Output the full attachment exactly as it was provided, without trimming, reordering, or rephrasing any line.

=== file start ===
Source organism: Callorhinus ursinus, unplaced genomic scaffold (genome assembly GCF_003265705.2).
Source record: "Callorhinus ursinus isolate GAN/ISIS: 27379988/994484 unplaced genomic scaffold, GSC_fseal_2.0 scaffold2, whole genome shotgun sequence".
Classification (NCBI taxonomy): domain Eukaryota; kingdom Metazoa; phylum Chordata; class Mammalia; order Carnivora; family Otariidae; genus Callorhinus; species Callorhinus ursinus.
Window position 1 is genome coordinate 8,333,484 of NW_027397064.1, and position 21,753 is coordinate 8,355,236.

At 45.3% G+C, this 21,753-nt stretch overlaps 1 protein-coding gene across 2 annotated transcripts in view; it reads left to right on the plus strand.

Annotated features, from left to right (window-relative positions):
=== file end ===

Source organism: Callorhinus ursinus, unplaced genomic scaffold (genome assembly GCF_003265705.2).
Source record: "Callorhinus ursinus isolate GAN/ISIS: 27379988/994484 unplaced genomic scaffold, GSC_fseal_2.0 scaffold2, whole genome shotgun sequence".
Classification (NCBI taxonomy): domain Eukaryota; kingdom Metazoa; phylum Chordata; class Mammalia; order Carnivora; family Otariidae; genus Callorhinus; species Callorhinus ursinus.
Window position 1 is genome coordinate 8,333,484 of NW_027397064.1, and position 21,753 is coordinate 8,355,236.

At 45.3% G+C, this 21,753-nt stretch overlaps 1 protein-coding gene across 2 annotated transcripts in view; it reads left to right on the plus strand.

Annotated features, from left to right (window-relative positions):